True or false: There is a market segment with $3 trillion to $8 trillion in potential assets that money managers have hardly touched.
Managing the fortunes of wealthy individuals could translate into a market of just that size during the next two decades. It is hard to reach and labor intensive, but its assets are less prone to leave the firm and it opens doors in other business lines.
The number of individuals with more than $1 million has tripled in the last decade, according to a recent research report from Sanford C. Bernstein & Co. The individual market has boomed, thanks to capital gains on investments and increased use of stock option compensation among companies, said the report.
There are 3.3 million households in the United States with more than $500,000 in discretionary assets, Bernstein estimates. Of those, 1.2 million have $1 million or more, and 90,000 of those have $5 million or more.
Expanding in the high-net-worth marketplace is an option for firms that lack the size to compete against megamanagers and don't want to surrender their independence, said Kenneth Hoffman, president of the Optima Group, a Fairfield, Conn., investment management marketing and consulting firm. He said only a third of wealthy individuals' assets is professionally managed and half of that total is held by bank trust departments.
Various forecasts say $3 trillion to $8 trillion in wealth will be passed on from one generation to another in the next two decades, affecting both the size of the market and its characteristics.
A number of entrepreneurial enterprises built after World War II will be liquified during the coming decades, due to taxation, succession and other reasons, said Robert Elliott, executive vice president at Bessemer Trust Co., New York. Unlike "old money," these entrepreneurial fortunes are not tied in long-term relationships, making the investment management market more competitive.
The heirs to that wealth probably will put the bulk of their assets in financial markets, and will be oriented toward equity, said Mr. Elliott. That's because they'll need to offset both the impact of taxation and the fragmentation of their inheritance, he said.
The next generation is also more willing to accept packaged products, said Mark Hurley, a vice president at Goldman, Sachs & Co. and one author of the firm's recent study on investment management industry (Pensions & Investments, Oct. 16).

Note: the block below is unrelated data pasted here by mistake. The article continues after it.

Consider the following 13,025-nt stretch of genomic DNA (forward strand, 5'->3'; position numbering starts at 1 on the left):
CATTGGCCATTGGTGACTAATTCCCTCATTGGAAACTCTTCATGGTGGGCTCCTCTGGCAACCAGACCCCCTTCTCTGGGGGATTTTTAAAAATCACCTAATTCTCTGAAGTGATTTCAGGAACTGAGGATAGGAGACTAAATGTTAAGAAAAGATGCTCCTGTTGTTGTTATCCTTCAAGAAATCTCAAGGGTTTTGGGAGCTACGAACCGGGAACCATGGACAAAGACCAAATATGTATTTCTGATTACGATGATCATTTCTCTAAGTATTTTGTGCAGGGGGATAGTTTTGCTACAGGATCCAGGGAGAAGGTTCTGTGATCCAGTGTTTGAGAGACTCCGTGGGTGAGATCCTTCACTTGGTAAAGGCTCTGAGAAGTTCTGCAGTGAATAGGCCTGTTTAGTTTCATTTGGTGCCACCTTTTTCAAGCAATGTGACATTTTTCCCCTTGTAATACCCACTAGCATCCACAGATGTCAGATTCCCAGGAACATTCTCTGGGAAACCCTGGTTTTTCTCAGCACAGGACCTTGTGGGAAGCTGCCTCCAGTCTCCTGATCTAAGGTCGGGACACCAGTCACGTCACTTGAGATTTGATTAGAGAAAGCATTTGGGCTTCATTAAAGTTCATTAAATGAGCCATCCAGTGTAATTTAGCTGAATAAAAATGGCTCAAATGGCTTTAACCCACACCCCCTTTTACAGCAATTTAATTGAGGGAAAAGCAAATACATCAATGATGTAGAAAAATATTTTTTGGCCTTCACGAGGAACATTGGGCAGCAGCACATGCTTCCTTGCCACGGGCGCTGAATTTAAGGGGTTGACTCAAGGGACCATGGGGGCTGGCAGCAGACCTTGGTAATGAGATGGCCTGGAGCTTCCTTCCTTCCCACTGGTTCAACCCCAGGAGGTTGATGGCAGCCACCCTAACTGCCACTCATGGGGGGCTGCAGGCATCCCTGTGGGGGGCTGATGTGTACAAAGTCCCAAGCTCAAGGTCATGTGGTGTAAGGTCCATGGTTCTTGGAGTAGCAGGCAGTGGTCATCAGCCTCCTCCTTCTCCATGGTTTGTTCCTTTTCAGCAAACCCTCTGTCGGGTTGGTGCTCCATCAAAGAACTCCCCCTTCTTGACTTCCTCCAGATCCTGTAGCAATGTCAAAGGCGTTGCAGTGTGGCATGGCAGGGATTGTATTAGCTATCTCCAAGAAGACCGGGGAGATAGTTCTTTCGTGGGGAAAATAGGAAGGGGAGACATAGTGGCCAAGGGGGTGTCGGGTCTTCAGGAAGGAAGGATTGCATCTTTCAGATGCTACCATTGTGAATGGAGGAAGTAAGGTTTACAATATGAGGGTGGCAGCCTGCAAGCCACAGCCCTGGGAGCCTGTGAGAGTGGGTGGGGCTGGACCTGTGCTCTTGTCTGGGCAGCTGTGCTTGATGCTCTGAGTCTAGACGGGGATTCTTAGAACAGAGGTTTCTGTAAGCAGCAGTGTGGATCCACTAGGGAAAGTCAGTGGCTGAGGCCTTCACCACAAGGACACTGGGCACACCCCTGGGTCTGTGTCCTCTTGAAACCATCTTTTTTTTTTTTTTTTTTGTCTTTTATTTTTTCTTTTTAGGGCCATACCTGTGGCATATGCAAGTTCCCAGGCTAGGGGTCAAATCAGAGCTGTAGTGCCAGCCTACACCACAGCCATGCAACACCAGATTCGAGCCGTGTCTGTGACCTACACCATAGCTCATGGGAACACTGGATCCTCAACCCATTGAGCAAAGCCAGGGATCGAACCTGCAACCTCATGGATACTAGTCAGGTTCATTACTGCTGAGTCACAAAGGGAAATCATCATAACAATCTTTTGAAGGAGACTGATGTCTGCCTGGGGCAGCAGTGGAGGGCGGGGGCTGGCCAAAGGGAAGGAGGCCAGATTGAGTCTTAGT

The way to approach the market is to mix some high-margin products with large value-added components - hedge funds, funds of funds and private equity fund - with standard, lower-margin products. Firms that can offer good service while controlling their costs will do well, he said.
Wealthy individuals are a hard group to reach, according to the Goldman Sachs report. To bring in new assets, managers have to develop relationships with entities that provide referrals, such as accountants, lawyers and insurance agents. The managers will have to create a marketing and client service structure dedicated to the market and separate from their retail and institutional groups, according to Goldman's analysis.
"If you expect to say 'I'm going to see an institutional client today and I'm going to see a private client tomorrow,' you're going to have a lot of problems, because it's not going to work," said Russ Prince, principal of Prince Associates, a Stratford, Conn., market research and consulting firm on high-net-worth individuals.
Jurika & Voyles, Oakland, Calif., opened a new private client group specializing in high-net-worth investors with more than $2 million in assets. The group, which opened this month with 125 of the firm's existing clients, offers portfolio management, personal and charitable trust management, after-tax reporting and planning, online portfolio access and educational programs.
The firm wanted to tap the potential of the individual market as well as ensure its individual clients would not be lost in the firm's growth, said Glenn Perry, vice president and manager of the private client group.
Besides Mr. Perry, the firm hired Barbara Shragge, a senior portfolio manager from RCM Capital Management, to handle individual portfolios exclusively, and transferred a portfolio assistant from the institutional area to handle private clients. A separate clerical staff and additional research analysts also were hired.
Such service is key in the high-net-worth market, industry observers say.
According to research from Prince Associates, 91% chose managers based on what they perceive as their expertise, and 89% based on the care they showed in identifying the clients' needs. The firm's size and the cost of the services were among the least important criteria; only 13% of individuals consider size very important and cost only mattered to 9%.
"They expect competitive fees, but they also realize the premise that you get what you pay for," said Mr. Elliott.
It's also a market that is less sensitive to investment results "if you do the right the hand-holding," said Mr. Prince. The average institutional client stays with a firm for about five years; the average affluent client stays about 8.5 years, he said.